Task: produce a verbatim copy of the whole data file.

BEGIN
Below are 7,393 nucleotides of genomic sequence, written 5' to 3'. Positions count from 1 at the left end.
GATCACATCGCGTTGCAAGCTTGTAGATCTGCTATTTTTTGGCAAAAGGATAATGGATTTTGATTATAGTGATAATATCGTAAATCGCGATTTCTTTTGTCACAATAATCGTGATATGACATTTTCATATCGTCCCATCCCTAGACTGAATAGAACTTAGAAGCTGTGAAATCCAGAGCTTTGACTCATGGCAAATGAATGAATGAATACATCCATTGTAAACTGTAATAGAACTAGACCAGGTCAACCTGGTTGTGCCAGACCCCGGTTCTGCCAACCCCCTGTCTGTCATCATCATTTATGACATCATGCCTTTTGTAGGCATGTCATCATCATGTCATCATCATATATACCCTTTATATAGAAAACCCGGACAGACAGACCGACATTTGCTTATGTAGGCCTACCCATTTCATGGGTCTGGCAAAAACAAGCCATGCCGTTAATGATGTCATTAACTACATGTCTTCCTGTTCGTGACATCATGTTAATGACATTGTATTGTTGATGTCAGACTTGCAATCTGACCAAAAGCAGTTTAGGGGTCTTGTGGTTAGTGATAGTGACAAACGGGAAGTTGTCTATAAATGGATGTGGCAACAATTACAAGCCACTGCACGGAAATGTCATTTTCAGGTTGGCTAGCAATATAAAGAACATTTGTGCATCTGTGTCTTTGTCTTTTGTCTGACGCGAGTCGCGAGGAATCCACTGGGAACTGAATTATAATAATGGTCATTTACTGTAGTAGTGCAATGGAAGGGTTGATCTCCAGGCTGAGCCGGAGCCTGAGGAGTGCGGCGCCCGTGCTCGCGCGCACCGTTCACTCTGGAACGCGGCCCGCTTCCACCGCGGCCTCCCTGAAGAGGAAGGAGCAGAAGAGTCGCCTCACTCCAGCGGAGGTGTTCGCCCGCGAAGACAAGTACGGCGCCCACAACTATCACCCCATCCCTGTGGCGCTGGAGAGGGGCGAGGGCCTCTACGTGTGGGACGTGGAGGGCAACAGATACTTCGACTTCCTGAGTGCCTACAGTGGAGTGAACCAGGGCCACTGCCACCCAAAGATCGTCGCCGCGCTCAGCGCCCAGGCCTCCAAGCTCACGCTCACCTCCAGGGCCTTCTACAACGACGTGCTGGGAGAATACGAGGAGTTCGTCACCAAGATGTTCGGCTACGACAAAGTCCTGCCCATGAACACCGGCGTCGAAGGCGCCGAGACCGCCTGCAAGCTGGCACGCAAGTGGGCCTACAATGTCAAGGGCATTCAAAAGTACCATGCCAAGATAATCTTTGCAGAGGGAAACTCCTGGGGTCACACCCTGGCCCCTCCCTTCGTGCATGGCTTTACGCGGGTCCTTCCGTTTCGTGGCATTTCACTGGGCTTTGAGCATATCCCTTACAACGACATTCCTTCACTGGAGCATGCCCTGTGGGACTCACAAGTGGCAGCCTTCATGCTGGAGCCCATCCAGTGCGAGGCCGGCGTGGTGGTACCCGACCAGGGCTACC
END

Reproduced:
Below are 7,393 nucleotides of genomic sequence, written 5' to 3'. Positions count from 1 at the left end.
GATCACATCGCGTTGCAAGCTTGTAGATCTGCTATTTTTTGGCAAAAGGATAATGGATTTTGATTATAGTGATAATATCGTAAATCGCGATTTCTTTTGTCACAATAATCGTGATATGACATTTTCATATCGTCCCATCCCTAGACTGAATAGAACTTAGAAGCTGTGAAATCCAGAGCTTTGACTCATGGCAAATGAATGAATGAATACATCCATTGTAAACTGTAATAGAACTAGACCAGGTCAACCTGGTTGTGCCAGACCCCGGTTCTGCCAACCCCCTGTCTGTCATCATCATTTATGACATCATGCCTTTTGTAGGCATGTCATCATCATGTCATCATCATATATACCCTTTATATAGAAAACCCGGACAGACAGACCGACATTTGCTTATGTAGGCCTACCCATTTCATGGGTCTGGCAAAAACAAGCCATGCCGTTAATGATGTCATTAACTACATGTCTTCCTGTTCGTGACATCATGTTAATGACATTGTATTGTTGATGTCAGACTTGCAATCTGACCAAAAGCAGTTTAGGGGTCTTGTGGTTAGTGATAGTGACAAACGGGAAGTTGTCTATAAATGGATGTGGCAACAATTACAAGCCACTGCACGGAAATGTCATTTTCAGGTTGGCTAGCAATATAAAGAACATTTGTGCATCTGTGTCTTTGTCTTTTGTCTGACGCGAGTCGCGAGGAATCCACTGGGAACTGAATTATAATAATGGTCATTTACTGTAGTAGTGCAATGGAAGGGTTGATCTCCAGGCTGAGCCGGAGCCTGAGGAGTGCGGCGCCCGTGCTCGCGCGCACCGTTCACTCTGGAACGCGGCCCGCTTCCACCGCGGCCTCCCTGAAGAGGAAGGAGCAGAAGAGTCGCCTCACTCCAGCGGAGGTGTTCGCCCGCGAAGACAAGTACGGCGCCCACAACTATCACCCCATCCCTGTGGCGCTGGAGAGGGGCGAGGGCCTCTACGTGTGGGACGTGGAGGGCAACAGATACTTCGACTTCCTGAGTGCCTACAGTGGAGTGAACCAGGGCCACTGCCACCCAAAGATCGTCGCCGCGCTCAGCGCCCAGGCCTCCAAGCTCACGCTCACCTCCAGGGCCTTCTACAACGACGTGCTGGGAGAATACGAGGAGTTCGTCACCAAGATGTTCGGCTACGACAAAGTCCTGCCCATGAACACCGGCGTCGAAGGCGCCGAGACCGCCTGCAAGCTGGCACGCAAGTGGGCCTACAATGTCAAGGGCATTCAAAAGTACCATGCCAAGATAATCTTTGCAGAGGGAAACTCCTGGGGTCACACCCTGGCCCCTCCCTTCGTGCATGGCTTTACGCGGGTCCTTCCGTTTCGTGGCATTTCACTGGGCTTTGAGCATATCCCTTACAACGACATTCCTTCACTGGAGCATGCCCTGTGGGACTCACAAGTGGCAGCCTTCATGCTGGAGCCCATCCAGTGCGAGGCCGGCGTGGTGGTACCCGACCAGGGCTACC